Maybe the U.S. Davis Cup team isn't in that bad of shape after all.
Sam Querrey and John Isner will meet in the final of the Regions Morgan Keegan Championships just days after they were selected for the United States' Davis Cup tie against Serbia in March.
Isner beat Philipp Petzschner of Germany 7-5, 4-6, 6-3 in Saturday's Memphis semifinals before Querrey defeated hard-hitting Ernests Gulbis of Latvia 6-3, 6-4.
"It's awesome," Querrey said of the two making the U.S. team on Wednesday and reaching Sunday's final. "Kind of a confidence booster for us."
For the first time since 2000, neither Andy Roddick nor James Blake will be on the U.S. roster. That's a span of 25 Davis Cup ties. Querrey will be making his second appearance for the U.S. team while Isner will be making his Davis Cup debut.
Querrey beat Roddick 7-5, 3-6, 6-1 on Friday in the quarters.
The 6-foot-9 Isner and 6-6 Querrey are good friends and practice partners but have never faced each other professionally. It will be the tallest final ever on tour, according to the ATP.
The eighth-seeded Querrey broke Gulbis at 1-1 of the second set, then held on for the win. Gulbis, No. 99 in the world ranking, erased three match points before he was long on a backhand.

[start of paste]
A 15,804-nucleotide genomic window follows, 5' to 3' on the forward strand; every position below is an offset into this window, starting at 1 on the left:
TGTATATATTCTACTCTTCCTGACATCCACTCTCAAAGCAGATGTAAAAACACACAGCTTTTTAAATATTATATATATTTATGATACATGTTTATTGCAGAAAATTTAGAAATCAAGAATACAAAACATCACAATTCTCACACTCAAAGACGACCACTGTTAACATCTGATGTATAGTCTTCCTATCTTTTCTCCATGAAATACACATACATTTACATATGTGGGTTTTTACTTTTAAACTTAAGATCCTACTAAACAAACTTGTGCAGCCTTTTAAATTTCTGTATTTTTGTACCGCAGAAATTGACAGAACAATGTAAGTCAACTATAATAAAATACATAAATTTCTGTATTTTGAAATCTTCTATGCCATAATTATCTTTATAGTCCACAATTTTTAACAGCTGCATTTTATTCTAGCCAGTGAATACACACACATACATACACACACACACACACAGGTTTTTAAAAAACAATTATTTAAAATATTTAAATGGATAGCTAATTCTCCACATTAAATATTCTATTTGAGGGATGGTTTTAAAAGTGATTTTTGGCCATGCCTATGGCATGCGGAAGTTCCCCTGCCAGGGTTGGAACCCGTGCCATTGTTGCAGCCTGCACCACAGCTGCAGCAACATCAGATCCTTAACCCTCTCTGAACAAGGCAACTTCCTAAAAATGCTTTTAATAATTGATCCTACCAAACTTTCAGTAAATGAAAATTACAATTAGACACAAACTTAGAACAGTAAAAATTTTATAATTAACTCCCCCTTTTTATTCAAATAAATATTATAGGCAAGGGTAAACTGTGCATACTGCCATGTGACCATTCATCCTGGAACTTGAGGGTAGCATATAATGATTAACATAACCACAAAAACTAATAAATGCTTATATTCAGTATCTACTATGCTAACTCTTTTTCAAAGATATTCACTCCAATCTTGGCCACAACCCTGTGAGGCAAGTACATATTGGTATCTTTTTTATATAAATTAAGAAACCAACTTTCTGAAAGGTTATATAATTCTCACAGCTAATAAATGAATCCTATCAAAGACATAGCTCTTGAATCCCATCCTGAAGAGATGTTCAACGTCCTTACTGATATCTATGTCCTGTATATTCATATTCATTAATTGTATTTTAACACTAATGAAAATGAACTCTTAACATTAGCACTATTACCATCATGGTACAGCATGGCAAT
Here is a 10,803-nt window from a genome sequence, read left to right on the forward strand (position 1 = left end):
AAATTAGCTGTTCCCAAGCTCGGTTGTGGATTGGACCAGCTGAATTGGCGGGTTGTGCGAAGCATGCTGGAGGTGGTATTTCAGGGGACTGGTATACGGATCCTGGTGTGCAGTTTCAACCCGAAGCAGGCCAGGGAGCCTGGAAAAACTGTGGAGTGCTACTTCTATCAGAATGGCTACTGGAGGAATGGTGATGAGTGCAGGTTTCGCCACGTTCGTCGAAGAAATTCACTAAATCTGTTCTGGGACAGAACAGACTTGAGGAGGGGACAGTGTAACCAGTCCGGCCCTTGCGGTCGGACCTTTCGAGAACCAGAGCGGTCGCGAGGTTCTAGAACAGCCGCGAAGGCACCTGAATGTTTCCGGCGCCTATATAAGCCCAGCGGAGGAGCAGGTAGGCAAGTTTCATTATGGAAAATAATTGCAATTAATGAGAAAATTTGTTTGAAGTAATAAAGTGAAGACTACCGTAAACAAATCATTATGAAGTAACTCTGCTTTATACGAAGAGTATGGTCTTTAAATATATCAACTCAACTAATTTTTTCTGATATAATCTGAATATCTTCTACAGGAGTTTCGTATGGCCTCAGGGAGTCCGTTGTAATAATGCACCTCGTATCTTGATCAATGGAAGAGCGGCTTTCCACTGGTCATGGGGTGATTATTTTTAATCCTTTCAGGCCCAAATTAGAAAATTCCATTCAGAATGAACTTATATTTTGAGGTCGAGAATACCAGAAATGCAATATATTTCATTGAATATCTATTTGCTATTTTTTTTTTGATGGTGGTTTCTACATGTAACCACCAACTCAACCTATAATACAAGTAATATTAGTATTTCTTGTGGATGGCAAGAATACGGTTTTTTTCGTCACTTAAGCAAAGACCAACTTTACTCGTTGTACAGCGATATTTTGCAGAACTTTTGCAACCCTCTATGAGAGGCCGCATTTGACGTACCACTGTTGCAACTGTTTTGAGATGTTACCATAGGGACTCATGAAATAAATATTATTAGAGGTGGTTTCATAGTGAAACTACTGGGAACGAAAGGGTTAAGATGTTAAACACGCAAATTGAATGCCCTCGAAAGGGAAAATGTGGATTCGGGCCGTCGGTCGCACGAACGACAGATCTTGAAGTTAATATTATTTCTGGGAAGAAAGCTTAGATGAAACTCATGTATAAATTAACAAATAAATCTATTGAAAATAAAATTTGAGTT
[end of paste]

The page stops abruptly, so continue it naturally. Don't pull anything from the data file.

"He's one of those guys who goes out there and just plays almost like with nothing to lose." Querrey said. "He just kind of swings freely at every shot, and you've got to be expecting everything."
Gulbis was hampered by soreness in his knees.
"I was hitting the ball pretty well, but I just couldn't move, and go long in a rally," he said. "I was trying to make the points faster."
Isner's match was on serve in the final set before he broke Petzschner to take a 5-3 lead. He then served out the match, rallying from 15-40 after a double fault.
Petzschner survived one match point, but could not survive a second, hitting his forehand into the net to give the 25th-ranked Isner the victory.
"I think, seriously, it was a 50-50 match," Petzschner said. "If we played like this the whole season, he would win five, I would win five. It was just a matter of a couple of points. Maybe he was the more luckier today. Maybe he was playing better at the important points."
The sixth-seeded Isner, who improved to 12-1 this year, said his ability to convert key points made the difference.
"The match did hinge on one or two points, that's for sure," Isner said. "I was lucky to come out on the right side of it."
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